The October 2014 Africa’s Pulse released by The World Bank confirms that economic growth in Sub-Saharan Africa continues to be strong. The average growth in the region is projected to increase to 5.2 percent during 2015-16 (up from 4.6 percent in 2014) and to 5.3 percent in 2017. Some markets and industries are looking to be more promising than others but certain regional challenges continue to present unknown variables.
The Markets. Although growth in the region generally remains favorable, the differing fortunes of the region’s largest economies has moderated that growth. Economic activity in Nigeria remains robust with the growth strengthening from 6.2 percent in the first quarter to 6.5 percent in the second quarter. Low-income countries — including Cote d’Ivoire, Ethiopia, Mozambique, and Tanzania — also enjoyed healthy economic growth. In contrast, the economies of South Africa, Angola, and Ghana each experienced far more modest expansion.
The Industries. The primary drivers of growth are significant public infrastructure investment (e.g., power, ports, and transportation), “a rebound in agriculture,” and the services sector (e.g., telecommunications, financial services, and tourism). Importantly, the services sector has been “the big gainer” in the region’s economic transformation and presents “an important path” for economic diversification and accelerating poverty reduction. However, weak global growth (and related factors) has resulted in a decrease in foreign direct investment, which is an important financing source for all of these industries.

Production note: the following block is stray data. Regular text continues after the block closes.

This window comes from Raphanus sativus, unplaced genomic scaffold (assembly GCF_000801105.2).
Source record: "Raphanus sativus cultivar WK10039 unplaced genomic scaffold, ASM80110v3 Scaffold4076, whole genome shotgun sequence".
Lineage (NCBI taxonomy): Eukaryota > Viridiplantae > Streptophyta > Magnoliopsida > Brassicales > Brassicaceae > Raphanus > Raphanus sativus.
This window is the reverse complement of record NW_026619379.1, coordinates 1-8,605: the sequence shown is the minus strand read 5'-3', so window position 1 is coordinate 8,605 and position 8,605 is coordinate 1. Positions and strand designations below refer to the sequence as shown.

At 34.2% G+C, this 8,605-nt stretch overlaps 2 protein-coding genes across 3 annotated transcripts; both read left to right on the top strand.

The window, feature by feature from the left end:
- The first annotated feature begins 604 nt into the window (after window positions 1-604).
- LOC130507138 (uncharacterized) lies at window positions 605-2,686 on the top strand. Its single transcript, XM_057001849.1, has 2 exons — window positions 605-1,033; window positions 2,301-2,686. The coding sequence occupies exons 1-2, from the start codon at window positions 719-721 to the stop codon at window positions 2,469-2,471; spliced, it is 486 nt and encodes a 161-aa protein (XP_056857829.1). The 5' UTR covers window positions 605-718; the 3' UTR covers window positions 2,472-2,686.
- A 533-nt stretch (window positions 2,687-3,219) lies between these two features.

Regional Challenges. The Ebola outbreak has ravaged economic activities in Guinea, Liberia, and Sierra Leone. Initial estimates are that the combined output loss to the countries could total $359 million, which would translate to a 3 percent drop in the GDP growth of Sierra Leone and a halving of the GDP growth of both Guinea and Liberia. This crisis must be addressed and the private sector should play a critical role. Provided rapid control of further contagion, regional spillover is projected to be modest and limited to Ghana and Nigeria, which already has contained the outbreak. However, a slower containment presents a far more dire scenario for the countries and the region. Regional disruptions also may result from further intensification of the conflict in South Sudan and/or the Boko Haram insurgency in Nigeria.